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Published: September 1st 2014
Rain rain go away. Come back another day. We woke early to a dismal morning. We left the campsite under a leaden sky. The clouds looked almost heavy enough to fall out of the sky. And the rain gently pitter pattered on Suzy’s roof. In some ways the rain was a blessing as we were able to test out the repairs done to her roof. Once we had worked out that the leak had stopped we wished the rain would do the same. As we snaked our way out of Cambridgeshire in to Essex the rain continued to fall, the grass verges looked Autumnal, the trees starting to take on their Autumn colours. The purple of the blackberries and the elderberries , the red of the hawthorn . All heralding a change in the season with September just around the corner. The fields were either muddy brown where the farmers had ploughed or golden yellow waiting for the corn to be garnered in. The day felt dumpy and grey. We crossed the Queen Elizabeth Bridge over the Thames and this may the last time we hand over our £2 to the man in the booth as the system to pay is
changing to pay by phone by the time we return home. The river looked grim in the dirty murky day. Onwards through Kent where we saw the first accident of the trip. A horse box had overturned and had caused mayhem on the motorway as traffic backed up behind the accident. Luckily it was on the other carriageway and we were free to travel on to the tunnel.
Arriving early we were offered a crossing one hour before our scheduled departure . At no extra cost we jumped at the chance as it would get us to France earlier and on our way sooner. No sooner had we parked up and our number came up on the embarkation boards. Straight through, a quick check that our gas was switched off, no passport check, no check for firearms. On the train under the sea – Bobs your uncle and we were in Calais. Greeted by pouring rain, heavier than in England it bucketed from the sky which was even greyer than at home. There wasn’t a trace of blue in that sky just thick blankets of grey cloud sitting there overhead pouring their little hearts out on top of Suzy.
I kept trying to think positive. It could only get better couldn’t it? It would stop and we were dry in our little home on wheels. I had ripped off a piece of my calender this morning which seemed apt – “when you hear the splash of the water drops that fall into the stone bowl, you will feel that all the dust of your mind is washed away” The only thing to do was get on with it , appreciate that we were abroad and heading to what should be a good holiday. We turned right out of Calais whereas most drivers turned left heading south. We travelled up the motorway past the allotments. I want one. Neat little patches all carefully tended. A beautifully manicured little shed on each plot each identical with identical water butts. Unlike our british allotments these look tidy. Ours have ramshackle sheds each made up of recycled doors and windows and bits of old sheds. Each reflecting the character of the person who built it. Rather ramshackle but homely and very different to their French counterparts.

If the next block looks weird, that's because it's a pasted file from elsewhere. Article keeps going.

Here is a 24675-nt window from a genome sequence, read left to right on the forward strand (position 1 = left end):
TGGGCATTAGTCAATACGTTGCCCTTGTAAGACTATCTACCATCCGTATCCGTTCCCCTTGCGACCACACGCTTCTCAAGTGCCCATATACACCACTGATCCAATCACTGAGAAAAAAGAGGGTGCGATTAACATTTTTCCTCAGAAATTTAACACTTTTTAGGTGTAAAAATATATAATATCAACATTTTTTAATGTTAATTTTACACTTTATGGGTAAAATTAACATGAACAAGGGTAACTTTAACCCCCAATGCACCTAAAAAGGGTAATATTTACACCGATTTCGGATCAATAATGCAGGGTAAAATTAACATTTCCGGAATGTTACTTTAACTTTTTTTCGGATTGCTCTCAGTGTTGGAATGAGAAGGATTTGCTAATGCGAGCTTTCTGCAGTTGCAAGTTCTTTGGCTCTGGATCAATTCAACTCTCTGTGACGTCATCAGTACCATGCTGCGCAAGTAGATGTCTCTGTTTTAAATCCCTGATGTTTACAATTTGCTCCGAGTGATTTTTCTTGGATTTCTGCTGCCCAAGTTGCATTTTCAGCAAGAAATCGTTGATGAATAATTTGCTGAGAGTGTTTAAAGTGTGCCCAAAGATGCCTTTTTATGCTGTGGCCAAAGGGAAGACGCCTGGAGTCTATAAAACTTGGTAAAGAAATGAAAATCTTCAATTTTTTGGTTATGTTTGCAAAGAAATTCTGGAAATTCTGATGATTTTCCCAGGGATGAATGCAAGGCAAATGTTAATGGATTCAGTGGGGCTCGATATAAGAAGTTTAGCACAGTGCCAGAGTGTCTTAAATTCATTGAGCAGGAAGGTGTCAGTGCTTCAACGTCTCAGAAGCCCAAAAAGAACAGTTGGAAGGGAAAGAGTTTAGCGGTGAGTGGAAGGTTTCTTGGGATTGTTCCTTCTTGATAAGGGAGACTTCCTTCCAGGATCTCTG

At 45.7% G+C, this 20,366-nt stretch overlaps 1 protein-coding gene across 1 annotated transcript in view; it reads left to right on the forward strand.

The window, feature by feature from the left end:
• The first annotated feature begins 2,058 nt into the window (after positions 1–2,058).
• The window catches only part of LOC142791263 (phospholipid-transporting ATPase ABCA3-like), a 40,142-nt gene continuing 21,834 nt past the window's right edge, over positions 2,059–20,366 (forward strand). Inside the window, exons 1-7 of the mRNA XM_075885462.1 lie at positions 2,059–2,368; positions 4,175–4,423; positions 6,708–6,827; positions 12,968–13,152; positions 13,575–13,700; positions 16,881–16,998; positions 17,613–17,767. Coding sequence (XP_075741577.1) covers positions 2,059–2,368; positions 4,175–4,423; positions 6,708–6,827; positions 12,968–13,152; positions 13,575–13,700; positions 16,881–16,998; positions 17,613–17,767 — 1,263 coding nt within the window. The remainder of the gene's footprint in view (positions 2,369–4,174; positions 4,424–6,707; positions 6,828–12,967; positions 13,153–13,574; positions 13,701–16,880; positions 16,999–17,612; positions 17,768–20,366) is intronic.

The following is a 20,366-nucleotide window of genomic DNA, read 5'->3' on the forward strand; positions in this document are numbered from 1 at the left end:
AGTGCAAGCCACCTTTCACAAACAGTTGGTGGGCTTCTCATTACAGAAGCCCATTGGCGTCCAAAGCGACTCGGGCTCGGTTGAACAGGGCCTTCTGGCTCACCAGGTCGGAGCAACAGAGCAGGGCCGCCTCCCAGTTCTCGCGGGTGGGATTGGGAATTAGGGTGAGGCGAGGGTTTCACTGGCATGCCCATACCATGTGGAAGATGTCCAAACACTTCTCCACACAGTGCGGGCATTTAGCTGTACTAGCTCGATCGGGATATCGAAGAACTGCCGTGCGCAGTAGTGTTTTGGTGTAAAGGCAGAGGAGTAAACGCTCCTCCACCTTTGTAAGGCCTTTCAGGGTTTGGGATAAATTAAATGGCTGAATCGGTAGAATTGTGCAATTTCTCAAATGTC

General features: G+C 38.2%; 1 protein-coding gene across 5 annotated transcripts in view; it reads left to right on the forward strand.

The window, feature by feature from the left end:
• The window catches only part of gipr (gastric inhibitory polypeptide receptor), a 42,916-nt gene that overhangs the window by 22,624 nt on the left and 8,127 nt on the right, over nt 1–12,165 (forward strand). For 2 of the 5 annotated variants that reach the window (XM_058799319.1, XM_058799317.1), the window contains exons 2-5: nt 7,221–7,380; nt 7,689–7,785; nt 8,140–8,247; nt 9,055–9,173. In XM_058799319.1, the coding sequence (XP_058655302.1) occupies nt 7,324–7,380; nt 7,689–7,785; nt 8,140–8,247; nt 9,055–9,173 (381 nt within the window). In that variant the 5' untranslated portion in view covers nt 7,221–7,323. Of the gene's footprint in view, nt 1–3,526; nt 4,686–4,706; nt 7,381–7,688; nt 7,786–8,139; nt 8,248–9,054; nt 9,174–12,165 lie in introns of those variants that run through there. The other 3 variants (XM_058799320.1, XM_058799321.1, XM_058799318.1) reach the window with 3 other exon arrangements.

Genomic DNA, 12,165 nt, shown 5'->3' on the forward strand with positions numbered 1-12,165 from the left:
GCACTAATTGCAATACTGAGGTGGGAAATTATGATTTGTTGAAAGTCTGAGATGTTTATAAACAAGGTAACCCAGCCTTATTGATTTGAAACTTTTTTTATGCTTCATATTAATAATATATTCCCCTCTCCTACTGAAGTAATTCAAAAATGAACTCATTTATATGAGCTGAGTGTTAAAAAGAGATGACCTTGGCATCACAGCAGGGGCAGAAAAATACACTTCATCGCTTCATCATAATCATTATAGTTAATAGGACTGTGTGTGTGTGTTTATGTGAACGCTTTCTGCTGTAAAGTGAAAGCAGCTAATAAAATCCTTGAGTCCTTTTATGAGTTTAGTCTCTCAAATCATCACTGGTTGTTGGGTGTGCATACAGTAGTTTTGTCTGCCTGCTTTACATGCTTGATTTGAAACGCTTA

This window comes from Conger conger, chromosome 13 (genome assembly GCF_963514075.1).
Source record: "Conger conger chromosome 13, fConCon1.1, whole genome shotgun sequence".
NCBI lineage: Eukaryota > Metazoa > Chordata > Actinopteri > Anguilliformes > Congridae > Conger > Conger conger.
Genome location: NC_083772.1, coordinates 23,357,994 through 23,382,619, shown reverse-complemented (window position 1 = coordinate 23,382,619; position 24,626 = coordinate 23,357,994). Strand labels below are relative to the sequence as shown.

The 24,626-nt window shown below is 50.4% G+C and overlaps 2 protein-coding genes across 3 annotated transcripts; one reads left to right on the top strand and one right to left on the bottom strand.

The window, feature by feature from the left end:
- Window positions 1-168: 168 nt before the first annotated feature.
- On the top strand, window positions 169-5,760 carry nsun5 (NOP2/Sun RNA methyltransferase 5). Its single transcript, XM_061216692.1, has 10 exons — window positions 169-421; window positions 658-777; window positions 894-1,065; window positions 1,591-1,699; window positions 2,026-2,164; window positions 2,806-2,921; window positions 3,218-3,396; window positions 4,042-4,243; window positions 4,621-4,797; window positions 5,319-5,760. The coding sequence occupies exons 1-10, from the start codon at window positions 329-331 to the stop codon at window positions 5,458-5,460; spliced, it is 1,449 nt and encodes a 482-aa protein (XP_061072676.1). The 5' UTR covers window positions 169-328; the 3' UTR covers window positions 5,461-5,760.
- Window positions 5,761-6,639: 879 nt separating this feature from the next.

We passed De Panne as we moved from France into Belgium. The da dum, da dum, da dum rhythym of the road repairs under Suzy’s wheels told us we were in Belgium. We spotted the signs for Gent, Antwerpen and Brussels. I come from a land down under , I met a man from Brussels ……………..the song that came into my head as we drove round the rather convoluted and busy Brussels ring road. Our destination a campsite in the nondescript town of Heerlem.
We didn’t stay long. A large security gate blocked us from the campsite. Suzy parked up I went in search of reception. Yes it was an ACSI site and the cost would be 18 euros 30 cents plus 3 euros and 30 cents put on a key to use the showers. Oh yes and a deposit of 30 euros was needed to pay for the key which would not be given back to us in cash but put into our bank account. No thanks we thought and went back to Plan B. Actually we didn’t have a Plan B.
A quick look through the Camping book showed us two sites, one two hours away and the other in another suburb of Heerlem but this one out in the country 5 kms away. We chose Camping de Watertoren – easily translated as Watertower camping. When we arrived it was easy to see why there was a large water tower in the field next to the campsite. Run by the family van Diepenbeek it is a site in the middle of nowhere. Fields surround it full of rabbits and moles. The campsite was empty and we were greeted enthusiastically by the receptionist who spoke impeccable English. We were welcome and could stay on the green camping fields for 18 euros or on the hardstanding car parking for 10 euros. Even for the 10 euro option electricity was provided . We chose the hardstanding and pitched up alongside one Dutch van and a Belgian. The showers were accessed using the same key system as the last site but this time the deposit was 20 euros and this would be refunded in cash upon leaving. The site comprised of a café /bar and a swimming pool which was closed when we arrived. It was a lovely spot , very quiet and peaceful and we showered in the nicest shower block we have seen for a while. Clean modern and tidy the showers were double ones – showering together was an option in this campsite. The Dutch are wonderfully liberal.
Today we travelled through three countries tomorrow we head for Germany and the dream continues.
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